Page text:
College Park, Md.–– “The threat of deportation of a close family member, changed my life forever,” said Kristina Mascareñas an advocate of undocumented students at the University of Maryland (UMD).
Mascareñas is a second generation Filipina, which means she is the offspring of immigrant parents who were born and are from the Philippines. Mascareñas’ mother is an artist who has always stood for equality. This value is one that has been instilled in Kai Kai, a nickname she goes by since she was a child. During her childhood, Kai Kai grew up with an awareness of immigrant issues and needs such as living with the ghost of deportation haunting her. While growing up in Chicago, Illinois; Mascareñas experienced and witnessed racial discrimination against immigrants. Her family came to the United States (U.S.) to seek asylum from a difficult political situation that the Philippines was facing and to seek better opportunities. During 1972, President Ferdinand Marcos proclaimed The Martial Law. This law suspended the civil rights of the Filipino peoples and imposed military authority within the country.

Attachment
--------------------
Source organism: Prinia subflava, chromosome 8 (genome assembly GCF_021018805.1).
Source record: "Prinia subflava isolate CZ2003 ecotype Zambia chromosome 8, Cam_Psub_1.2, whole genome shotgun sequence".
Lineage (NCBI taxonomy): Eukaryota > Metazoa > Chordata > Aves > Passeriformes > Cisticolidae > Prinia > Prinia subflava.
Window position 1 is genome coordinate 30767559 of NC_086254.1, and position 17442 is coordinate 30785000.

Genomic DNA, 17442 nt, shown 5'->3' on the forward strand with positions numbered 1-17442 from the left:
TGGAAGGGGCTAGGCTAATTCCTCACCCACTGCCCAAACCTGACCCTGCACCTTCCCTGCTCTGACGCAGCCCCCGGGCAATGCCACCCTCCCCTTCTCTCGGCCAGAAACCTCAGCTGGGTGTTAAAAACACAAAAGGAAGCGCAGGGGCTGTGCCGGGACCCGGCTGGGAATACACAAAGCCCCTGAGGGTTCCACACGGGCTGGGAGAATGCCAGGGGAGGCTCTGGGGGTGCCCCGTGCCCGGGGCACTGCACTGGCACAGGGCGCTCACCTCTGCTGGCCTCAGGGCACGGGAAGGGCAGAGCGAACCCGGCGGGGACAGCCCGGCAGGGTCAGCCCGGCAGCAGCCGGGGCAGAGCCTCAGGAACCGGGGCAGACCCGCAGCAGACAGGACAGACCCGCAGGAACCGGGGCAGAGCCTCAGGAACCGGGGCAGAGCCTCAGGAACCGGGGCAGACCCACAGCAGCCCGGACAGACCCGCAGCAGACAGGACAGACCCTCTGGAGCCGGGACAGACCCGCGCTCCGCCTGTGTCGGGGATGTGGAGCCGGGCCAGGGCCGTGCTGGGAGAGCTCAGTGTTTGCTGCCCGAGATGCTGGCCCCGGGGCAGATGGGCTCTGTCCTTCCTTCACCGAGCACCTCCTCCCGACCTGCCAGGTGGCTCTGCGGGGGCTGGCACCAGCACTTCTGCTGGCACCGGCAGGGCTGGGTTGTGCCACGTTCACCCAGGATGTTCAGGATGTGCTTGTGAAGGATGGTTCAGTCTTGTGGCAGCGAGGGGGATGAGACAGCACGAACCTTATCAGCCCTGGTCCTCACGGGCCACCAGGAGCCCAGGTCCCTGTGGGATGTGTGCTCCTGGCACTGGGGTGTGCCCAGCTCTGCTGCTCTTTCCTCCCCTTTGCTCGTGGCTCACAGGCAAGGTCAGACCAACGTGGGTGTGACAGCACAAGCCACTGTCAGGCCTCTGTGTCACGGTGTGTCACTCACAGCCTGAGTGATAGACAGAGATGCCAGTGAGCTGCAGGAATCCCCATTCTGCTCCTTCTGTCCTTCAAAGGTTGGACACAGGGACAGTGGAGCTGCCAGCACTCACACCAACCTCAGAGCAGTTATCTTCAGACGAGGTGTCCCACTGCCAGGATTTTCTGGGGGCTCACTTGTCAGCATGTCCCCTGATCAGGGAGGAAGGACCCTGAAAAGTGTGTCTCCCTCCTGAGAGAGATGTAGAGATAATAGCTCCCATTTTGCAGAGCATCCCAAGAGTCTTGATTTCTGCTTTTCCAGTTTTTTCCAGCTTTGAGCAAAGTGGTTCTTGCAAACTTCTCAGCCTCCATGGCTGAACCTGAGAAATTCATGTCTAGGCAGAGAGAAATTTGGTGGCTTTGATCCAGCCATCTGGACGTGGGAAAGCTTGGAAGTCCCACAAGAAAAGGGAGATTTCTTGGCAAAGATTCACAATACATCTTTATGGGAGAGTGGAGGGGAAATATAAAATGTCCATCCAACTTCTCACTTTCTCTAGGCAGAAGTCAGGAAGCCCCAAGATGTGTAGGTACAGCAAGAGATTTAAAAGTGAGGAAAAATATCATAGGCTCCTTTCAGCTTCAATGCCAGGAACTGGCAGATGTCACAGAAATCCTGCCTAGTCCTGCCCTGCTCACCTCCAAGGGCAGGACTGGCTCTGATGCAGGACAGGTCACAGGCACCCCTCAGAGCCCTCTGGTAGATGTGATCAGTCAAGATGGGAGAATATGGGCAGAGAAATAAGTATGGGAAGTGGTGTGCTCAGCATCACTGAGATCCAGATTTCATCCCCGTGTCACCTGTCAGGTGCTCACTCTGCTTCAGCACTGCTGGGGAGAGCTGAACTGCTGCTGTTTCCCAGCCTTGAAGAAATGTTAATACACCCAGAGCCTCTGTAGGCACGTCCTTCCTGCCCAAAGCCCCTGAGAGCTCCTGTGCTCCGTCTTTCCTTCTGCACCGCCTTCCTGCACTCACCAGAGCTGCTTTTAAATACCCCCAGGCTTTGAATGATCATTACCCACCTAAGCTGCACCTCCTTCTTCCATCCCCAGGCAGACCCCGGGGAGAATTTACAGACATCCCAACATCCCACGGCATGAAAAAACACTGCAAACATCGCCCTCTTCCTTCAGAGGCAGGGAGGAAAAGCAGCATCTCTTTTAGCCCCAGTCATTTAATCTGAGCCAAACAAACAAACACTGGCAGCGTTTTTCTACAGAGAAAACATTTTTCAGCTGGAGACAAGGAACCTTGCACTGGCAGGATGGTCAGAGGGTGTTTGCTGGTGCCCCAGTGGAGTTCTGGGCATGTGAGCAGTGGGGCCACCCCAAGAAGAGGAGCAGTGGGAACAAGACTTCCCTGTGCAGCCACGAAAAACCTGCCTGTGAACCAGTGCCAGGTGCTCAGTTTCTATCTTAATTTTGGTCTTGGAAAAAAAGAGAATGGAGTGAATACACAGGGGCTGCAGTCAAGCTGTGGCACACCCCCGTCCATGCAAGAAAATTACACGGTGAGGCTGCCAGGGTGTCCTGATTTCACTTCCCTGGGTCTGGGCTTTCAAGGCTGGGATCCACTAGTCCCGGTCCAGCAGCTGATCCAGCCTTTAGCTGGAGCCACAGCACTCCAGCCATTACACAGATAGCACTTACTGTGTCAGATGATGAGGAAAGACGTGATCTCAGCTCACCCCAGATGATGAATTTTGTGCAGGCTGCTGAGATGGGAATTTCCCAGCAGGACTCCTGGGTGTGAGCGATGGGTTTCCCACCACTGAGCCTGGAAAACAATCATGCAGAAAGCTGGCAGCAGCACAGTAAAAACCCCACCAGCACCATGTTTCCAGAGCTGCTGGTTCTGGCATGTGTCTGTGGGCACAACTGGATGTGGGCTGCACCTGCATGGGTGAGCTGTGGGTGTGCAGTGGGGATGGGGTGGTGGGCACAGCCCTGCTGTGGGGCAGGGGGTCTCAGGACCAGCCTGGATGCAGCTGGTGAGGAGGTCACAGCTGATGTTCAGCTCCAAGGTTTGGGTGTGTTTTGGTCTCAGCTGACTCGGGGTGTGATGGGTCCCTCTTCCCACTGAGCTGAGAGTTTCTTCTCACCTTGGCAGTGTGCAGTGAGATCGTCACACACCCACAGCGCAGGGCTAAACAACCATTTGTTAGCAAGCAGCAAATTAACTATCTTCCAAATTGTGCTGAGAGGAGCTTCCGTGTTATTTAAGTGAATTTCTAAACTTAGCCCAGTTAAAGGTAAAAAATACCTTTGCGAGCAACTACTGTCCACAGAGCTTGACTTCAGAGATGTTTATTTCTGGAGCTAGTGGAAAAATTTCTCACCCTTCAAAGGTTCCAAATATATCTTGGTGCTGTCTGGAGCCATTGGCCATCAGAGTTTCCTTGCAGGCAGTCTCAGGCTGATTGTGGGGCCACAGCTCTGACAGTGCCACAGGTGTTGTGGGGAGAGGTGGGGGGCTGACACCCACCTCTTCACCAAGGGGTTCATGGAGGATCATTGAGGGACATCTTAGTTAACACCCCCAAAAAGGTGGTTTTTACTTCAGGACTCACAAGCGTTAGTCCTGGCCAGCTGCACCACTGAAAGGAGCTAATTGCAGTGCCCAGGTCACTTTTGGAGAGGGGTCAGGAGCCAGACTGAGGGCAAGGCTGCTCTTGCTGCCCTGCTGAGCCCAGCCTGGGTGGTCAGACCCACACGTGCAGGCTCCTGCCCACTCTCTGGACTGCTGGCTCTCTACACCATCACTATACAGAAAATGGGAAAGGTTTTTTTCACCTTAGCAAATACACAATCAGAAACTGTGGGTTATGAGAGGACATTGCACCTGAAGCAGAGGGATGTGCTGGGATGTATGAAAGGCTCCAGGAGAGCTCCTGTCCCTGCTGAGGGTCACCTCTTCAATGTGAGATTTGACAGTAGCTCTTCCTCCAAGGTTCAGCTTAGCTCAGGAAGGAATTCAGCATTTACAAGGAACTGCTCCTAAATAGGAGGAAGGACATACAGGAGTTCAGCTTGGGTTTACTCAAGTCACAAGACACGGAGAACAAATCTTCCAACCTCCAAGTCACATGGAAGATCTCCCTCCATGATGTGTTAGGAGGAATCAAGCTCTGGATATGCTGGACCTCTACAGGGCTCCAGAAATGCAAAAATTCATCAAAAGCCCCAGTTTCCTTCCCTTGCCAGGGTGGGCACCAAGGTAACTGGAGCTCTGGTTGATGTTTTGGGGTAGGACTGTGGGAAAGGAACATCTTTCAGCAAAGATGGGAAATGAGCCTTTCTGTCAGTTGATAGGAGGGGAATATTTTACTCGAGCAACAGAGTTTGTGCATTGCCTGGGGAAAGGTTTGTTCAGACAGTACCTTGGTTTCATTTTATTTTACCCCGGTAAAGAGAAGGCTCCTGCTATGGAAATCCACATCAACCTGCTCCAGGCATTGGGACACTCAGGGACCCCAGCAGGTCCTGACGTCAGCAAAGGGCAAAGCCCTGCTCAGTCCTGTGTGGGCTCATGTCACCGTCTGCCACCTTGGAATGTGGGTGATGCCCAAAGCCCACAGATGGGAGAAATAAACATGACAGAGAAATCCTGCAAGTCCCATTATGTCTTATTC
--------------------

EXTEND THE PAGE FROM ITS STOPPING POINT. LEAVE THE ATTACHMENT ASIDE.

Additionally, Kai Kai’s connection to the immigrant community was shaped by two tragic events that shaped her life. The first, was when a close family member was almost deported. Through this, Kai Kai learned about the broken immigration system and how it can take up to 27 years for Filipino families to be reunited. First hand, she saw the reality that thousands of immigrants were facing. Kai Kai and her family could not do anything to stop this injustice. It left the family separated, she experienced what thousands of immigrants are currently experiencing, family separation due to unjust and inhumane deportations and detention. After the deportation of a loved one, Mascareñas decided to advocate for immigrants by raising awareness on the problem specifically within the Asian American and Pacific Islander (AAPI) community. “The Asian community is susceptible to be deported and because they are seen as a model minority nobody realizes that we are undocumented too,” she said.